Where it all started
I was about 13 when I stared to feel like something wasn’t right. I was feeling like things just didn’t 'fit together' the way I thought they should, I felt different. I thought it was because I grew up without a dad, but I just couldn’t really figure it out.
I told some of my friends that I was feeling low and they told the counsellor at school, so I started getting some counselling which kind of helped.
But I still felt depressed and after a while my friends felt like I was 'too much for them' and they stopped hanging out with me. Then things really went downhill for me.
After a suicide attempt I had a stay in hospital and ended being referred to Orygen.
Getting help, and a diagnosis
I talked with case managers and doctors about what I was thinking and feeling and they were able to tell me that I had major depression and traits of borderline personality disorder.
I saw my Orygen case manager regularly and we did lots of talking therapy. I learned a lot about my personality and why I reacted to things in a certain way, and how I could manage those reactions. I learned good coping skills and how to manage my anger positively, like channelling it into exercise.
My case manager and I built a good, trusting relationship so I talked about experiencing sexual abuse when I was about 6, which I’d never talked about before. It felt like a huge relief to get it off my chest and let someone know how it affected me.
Feeling better and finding out more about myself...
As time went seeing my case manager on I felt better and better. I felt calmer and less depressed and learned a lot about myself.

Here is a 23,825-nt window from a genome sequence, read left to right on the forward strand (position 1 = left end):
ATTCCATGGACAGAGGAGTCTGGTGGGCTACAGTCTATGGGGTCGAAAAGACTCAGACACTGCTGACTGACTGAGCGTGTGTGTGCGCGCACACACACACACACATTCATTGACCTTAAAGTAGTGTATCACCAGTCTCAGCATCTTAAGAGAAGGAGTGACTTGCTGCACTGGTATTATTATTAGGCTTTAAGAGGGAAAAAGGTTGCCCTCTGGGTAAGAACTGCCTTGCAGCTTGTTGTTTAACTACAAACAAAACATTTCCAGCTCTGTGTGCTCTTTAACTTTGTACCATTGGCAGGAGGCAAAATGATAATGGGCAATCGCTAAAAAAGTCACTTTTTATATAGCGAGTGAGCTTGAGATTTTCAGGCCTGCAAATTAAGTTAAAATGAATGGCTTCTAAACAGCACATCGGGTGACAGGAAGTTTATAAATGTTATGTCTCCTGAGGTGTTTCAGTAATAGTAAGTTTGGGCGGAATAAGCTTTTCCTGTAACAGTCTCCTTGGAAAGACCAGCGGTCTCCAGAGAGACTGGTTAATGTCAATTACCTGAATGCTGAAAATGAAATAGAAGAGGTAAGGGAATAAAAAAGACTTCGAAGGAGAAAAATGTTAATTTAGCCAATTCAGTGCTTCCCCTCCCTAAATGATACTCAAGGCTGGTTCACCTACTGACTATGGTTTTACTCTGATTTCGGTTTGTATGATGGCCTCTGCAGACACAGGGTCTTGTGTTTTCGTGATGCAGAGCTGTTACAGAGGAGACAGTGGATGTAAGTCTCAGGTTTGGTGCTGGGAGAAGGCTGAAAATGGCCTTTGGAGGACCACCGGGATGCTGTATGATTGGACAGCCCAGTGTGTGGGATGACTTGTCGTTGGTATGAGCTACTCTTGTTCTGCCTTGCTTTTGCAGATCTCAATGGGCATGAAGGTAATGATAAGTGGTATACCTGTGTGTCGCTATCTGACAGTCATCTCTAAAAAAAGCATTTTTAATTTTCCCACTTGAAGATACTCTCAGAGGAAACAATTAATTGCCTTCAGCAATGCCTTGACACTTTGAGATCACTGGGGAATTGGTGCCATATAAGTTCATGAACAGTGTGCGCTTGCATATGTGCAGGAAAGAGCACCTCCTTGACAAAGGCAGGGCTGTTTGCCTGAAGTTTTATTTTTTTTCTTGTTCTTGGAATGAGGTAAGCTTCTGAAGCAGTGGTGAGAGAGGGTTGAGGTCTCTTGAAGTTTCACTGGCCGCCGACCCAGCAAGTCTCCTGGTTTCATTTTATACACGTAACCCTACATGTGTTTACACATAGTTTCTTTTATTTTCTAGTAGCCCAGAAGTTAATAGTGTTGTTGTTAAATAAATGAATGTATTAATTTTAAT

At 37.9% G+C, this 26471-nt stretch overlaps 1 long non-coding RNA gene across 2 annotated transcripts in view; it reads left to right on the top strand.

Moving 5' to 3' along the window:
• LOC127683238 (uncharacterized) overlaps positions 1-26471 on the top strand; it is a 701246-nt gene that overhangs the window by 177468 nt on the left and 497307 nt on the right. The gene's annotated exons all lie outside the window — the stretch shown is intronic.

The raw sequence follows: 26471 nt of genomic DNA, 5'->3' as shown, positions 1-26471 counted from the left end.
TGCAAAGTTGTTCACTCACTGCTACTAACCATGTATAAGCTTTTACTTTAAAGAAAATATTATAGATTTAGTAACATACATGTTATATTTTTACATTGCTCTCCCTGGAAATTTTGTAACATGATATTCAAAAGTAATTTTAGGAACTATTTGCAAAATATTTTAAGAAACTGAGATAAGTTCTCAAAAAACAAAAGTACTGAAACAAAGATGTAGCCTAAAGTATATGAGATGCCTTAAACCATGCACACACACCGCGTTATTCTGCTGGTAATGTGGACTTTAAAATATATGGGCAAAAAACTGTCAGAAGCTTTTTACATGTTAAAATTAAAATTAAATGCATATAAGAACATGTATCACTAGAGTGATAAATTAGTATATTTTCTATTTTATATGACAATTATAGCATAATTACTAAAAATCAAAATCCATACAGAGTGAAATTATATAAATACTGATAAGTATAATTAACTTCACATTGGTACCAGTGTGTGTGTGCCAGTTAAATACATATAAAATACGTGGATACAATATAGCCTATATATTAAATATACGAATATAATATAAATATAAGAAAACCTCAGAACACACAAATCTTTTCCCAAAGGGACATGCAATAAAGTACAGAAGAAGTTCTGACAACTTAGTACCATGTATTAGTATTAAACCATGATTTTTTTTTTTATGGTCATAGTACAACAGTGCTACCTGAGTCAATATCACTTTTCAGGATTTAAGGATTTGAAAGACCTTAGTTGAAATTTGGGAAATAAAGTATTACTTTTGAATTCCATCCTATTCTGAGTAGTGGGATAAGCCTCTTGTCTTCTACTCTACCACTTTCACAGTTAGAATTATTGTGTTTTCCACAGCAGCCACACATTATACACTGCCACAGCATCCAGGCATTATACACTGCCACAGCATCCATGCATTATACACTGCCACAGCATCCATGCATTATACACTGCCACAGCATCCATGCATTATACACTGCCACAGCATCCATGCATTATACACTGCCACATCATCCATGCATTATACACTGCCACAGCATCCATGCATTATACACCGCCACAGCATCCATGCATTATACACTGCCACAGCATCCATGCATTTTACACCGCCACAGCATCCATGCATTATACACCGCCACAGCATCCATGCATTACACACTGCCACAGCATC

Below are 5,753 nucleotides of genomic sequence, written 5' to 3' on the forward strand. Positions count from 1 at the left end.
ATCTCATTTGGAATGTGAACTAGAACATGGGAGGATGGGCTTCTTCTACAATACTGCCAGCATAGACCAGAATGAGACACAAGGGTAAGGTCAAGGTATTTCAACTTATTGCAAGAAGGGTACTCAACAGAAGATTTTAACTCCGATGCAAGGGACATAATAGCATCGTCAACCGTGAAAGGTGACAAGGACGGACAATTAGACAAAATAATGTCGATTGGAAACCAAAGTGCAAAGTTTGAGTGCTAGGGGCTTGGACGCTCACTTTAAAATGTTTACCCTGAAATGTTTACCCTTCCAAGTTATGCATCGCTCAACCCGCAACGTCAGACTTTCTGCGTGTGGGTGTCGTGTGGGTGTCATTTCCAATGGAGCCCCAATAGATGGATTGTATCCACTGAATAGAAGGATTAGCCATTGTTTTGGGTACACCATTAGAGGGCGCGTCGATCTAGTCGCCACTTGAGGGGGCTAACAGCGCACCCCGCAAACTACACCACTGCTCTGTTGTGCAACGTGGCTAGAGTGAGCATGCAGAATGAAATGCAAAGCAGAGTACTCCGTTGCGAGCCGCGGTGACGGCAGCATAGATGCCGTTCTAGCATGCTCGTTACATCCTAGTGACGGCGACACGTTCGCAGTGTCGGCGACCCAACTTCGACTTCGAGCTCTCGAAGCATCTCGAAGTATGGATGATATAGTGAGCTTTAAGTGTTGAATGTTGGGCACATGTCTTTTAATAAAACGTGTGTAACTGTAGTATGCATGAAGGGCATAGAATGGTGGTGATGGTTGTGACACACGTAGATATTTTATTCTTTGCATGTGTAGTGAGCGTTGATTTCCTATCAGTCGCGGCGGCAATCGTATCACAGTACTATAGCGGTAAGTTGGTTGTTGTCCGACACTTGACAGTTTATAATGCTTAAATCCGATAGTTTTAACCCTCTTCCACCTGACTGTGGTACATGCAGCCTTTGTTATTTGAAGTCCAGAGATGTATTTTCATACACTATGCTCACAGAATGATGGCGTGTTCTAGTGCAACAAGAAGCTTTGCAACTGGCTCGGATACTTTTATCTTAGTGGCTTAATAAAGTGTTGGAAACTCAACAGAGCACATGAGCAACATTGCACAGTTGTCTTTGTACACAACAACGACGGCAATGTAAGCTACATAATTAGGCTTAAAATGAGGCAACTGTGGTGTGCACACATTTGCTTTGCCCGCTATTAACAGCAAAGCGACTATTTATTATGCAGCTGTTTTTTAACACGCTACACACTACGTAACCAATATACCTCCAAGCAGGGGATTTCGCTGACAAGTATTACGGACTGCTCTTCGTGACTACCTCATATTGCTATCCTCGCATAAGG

After I finished up with Orygen I went to see a psychologist. In one of my sessions I bought up how I was feeling stuck in the middle of being sort of male and sort of female. On the inside I knew I felt like a guy, but I had a woman’s body on the outside! It made me feel so frustrated and confused.
We talked about this a lot and eventually I was diagnosed with a gender identity disorder around the age of 18. I felt so relieved to know that what I was going through had a name, and it was a real thing.
As I got a bit older I started to explore how I felt about myself and what my identity was. I felt like I could be an individual and make my own choices about how I wanted to live. I decided that I wanted to live as a man, and not a woman.
So I started having hormone therapy of testosterone and taking steps to change my appearance on the outside to reflect how I feet on the inside.
Life is good!
I feel so great! I feel free and I feel like things finally fit together for me.
I’m now studying at uni and am a facilitator at a gender diversity group.
I’ll be getting surgery next year to keep moving toward being who I really am, and I look forward to joining a footy team and completing studies so I can work in the mental health field.